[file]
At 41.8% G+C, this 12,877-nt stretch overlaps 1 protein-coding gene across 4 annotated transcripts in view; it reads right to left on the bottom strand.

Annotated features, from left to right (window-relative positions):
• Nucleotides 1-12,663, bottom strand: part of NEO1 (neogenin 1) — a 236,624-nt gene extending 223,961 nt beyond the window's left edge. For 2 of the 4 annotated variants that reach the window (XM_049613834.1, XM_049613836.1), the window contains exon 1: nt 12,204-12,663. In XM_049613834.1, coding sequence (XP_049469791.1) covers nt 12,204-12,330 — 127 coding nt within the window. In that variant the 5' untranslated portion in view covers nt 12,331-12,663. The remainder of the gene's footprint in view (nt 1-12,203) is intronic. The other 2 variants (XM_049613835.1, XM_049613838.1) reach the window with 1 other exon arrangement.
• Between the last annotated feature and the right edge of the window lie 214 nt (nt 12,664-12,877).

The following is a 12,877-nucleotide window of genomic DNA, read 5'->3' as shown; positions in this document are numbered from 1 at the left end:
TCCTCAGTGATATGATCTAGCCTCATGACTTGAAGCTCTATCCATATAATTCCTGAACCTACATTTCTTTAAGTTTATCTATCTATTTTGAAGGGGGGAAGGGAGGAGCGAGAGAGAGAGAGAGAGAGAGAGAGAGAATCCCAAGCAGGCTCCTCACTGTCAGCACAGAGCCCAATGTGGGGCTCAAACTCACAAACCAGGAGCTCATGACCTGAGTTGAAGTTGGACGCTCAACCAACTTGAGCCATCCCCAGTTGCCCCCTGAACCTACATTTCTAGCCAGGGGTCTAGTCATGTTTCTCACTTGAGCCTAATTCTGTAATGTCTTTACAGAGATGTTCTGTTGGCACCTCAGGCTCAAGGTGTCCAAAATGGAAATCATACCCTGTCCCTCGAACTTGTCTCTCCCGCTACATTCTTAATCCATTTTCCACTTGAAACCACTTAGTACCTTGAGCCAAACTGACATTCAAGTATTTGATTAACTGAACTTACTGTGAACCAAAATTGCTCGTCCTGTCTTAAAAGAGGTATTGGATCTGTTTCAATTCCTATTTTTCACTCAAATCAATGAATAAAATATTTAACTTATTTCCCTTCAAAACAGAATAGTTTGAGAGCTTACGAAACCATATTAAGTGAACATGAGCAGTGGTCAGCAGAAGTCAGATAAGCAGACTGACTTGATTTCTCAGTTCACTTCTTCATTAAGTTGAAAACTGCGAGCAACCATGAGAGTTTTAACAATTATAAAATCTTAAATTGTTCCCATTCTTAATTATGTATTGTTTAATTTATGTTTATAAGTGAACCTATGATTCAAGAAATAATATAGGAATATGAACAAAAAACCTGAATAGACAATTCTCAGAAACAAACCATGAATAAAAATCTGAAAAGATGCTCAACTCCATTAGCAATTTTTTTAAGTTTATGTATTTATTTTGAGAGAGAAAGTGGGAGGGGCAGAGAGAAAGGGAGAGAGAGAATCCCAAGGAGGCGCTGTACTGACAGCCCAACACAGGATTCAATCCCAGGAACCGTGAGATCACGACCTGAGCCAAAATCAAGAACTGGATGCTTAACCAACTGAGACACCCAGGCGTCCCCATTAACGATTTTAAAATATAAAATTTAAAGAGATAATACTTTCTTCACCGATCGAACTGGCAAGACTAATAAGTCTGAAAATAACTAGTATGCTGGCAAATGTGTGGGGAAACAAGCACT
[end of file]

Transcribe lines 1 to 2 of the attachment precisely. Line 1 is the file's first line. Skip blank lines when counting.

At 41.8% G+C, this 12,877-nt stretch overlaps 1 protein-coding gene across 4 annotated transcripts in view; it reads right to left on the bottom strand.

Annotated features, from left to right (window-relative positions):